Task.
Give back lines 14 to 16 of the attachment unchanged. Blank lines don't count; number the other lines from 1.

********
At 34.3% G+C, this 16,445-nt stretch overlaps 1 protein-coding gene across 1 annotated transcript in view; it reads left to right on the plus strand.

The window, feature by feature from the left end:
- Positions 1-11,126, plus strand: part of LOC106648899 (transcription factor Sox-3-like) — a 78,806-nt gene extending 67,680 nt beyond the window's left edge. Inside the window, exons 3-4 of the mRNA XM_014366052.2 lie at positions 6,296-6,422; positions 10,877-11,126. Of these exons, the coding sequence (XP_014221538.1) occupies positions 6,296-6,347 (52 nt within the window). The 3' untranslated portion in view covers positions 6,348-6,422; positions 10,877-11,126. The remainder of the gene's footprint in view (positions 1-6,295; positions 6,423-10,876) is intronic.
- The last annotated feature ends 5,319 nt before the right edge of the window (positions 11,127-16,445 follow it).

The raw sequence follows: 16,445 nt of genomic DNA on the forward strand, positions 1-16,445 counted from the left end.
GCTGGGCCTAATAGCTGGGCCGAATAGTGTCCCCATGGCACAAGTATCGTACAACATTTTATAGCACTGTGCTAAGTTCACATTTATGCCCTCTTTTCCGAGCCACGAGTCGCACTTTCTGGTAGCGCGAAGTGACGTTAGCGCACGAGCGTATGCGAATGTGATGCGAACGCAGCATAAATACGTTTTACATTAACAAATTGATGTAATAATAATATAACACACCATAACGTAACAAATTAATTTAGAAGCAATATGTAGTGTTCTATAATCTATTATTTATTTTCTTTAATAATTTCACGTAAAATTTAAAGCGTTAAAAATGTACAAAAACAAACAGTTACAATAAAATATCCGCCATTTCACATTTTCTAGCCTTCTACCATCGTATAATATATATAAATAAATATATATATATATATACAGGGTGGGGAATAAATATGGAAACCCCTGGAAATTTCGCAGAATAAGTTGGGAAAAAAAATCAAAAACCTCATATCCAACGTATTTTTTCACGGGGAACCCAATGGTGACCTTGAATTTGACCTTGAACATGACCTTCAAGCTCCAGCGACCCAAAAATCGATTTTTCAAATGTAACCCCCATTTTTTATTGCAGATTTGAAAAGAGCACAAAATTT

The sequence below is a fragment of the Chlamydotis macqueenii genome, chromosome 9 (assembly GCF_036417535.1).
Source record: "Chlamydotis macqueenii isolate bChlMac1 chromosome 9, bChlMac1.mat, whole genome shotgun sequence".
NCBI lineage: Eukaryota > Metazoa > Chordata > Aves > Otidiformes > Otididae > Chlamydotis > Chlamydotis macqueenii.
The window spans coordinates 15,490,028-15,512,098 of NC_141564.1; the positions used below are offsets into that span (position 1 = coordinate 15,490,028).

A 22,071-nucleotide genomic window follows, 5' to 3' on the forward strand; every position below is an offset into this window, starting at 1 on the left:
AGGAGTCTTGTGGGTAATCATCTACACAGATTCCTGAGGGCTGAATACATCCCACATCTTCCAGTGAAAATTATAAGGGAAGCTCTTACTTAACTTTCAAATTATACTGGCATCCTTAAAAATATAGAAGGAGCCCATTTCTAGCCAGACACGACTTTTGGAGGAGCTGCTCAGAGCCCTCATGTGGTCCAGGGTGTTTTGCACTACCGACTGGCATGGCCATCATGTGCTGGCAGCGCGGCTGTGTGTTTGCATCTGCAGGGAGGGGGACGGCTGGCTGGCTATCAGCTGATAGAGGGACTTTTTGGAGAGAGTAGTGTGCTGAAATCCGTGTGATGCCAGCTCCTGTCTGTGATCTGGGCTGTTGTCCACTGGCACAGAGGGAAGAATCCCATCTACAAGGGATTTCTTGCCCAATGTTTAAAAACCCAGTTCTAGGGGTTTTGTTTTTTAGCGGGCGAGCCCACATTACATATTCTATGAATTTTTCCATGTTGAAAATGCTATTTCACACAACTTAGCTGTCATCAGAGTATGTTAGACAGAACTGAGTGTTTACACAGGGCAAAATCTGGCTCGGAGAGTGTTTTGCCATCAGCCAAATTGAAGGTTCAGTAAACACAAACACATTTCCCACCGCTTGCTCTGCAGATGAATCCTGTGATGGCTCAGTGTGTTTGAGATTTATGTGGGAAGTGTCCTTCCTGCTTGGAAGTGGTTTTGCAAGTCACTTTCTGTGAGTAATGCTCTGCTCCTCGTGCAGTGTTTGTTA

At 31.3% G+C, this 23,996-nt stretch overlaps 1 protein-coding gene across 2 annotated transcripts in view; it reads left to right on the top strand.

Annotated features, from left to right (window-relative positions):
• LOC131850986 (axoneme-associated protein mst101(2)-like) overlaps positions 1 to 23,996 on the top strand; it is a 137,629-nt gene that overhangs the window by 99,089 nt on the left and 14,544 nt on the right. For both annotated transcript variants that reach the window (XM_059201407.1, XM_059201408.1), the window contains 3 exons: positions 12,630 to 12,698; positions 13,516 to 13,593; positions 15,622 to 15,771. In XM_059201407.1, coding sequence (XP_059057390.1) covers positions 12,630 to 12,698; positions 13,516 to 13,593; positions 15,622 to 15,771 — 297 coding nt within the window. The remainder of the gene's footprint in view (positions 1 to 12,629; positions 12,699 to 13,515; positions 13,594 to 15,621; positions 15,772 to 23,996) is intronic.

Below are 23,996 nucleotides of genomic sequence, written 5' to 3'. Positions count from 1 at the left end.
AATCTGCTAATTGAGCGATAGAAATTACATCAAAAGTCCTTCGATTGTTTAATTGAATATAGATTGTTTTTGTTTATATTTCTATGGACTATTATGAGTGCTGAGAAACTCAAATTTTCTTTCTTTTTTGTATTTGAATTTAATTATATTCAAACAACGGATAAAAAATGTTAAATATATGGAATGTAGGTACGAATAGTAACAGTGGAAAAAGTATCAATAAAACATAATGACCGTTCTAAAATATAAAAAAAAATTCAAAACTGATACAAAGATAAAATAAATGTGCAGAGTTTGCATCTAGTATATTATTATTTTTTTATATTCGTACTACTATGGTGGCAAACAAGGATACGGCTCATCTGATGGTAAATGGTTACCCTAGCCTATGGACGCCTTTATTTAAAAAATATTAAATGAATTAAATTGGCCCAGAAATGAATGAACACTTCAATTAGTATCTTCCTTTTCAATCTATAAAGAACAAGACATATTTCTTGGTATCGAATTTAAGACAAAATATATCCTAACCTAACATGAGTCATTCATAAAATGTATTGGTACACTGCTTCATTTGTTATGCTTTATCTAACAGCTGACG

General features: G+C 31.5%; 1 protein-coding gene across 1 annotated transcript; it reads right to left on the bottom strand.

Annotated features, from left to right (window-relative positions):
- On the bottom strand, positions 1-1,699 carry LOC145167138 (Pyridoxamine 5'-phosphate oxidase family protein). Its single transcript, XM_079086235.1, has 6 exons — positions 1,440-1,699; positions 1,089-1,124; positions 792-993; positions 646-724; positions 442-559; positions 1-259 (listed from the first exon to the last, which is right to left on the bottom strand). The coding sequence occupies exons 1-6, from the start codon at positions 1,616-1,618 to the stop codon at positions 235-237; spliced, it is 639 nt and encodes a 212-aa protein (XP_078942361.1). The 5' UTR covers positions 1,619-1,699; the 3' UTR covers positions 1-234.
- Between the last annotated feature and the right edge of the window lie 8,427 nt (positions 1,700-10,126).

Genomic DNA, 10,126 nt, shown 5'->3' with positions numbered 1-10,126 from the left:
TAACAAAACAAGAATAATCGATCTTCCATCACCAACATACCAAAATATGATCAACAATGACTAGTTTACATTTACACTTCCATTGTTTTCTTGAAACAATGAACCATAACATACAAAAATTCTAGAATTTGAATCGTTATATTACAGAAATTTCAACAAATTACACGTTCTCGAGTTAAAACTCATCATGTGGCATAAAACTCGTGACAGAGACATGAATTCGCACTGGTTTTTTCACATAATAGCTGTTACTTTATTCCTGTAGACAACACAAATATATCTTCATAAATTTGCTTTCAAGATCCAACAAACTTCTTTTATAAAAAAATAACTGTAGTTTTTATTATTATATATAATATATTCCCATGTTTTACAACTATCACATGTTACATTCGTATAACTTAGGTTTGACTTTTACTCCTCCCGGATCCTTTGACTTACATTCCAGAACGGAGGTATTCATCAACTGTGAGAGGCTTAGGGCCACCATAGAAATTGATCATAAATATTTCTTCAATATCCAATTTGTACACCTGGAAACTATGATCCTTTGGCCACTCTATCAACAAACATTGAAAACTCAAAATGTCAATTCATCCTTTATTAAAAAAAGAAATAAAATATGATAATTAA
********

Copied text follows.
Annotated features, from left to right (window-relative positions):
• LOC131850986 (axoneme-associated protein mst101(2)-like) overlaps positions 1 to 23,996 on the top strand; it is a 137,629-nt gene that overhangs the window by 99,089 nt on the left and 14,544 nt on the right. For both annotated transcript variants that reach the window (XM_059201407.1, XM_059201408.1), the window contains 3 exons: positions 12,630 to 12,698; positions 13,516 to 13,593; positions 15,622 to 15,771. In XM_059201407.1, coding sequence (XP_059057390.1) covers positions 12,630 to 12,698; positions 13,516 to 13,593; positions 15,622 to 15,771 — 297 coding nt within the window. The remainder of the gene's footprint in view (positions 1 to 12,629; positions 12,699 to 13,515; positions 13,594 to 15,621; positions 15,772 to 23,996) is intronic.

Below are 23,996 nucleotides of genomic sequence, written 5' to 3'. Positions count from 1 at the left end.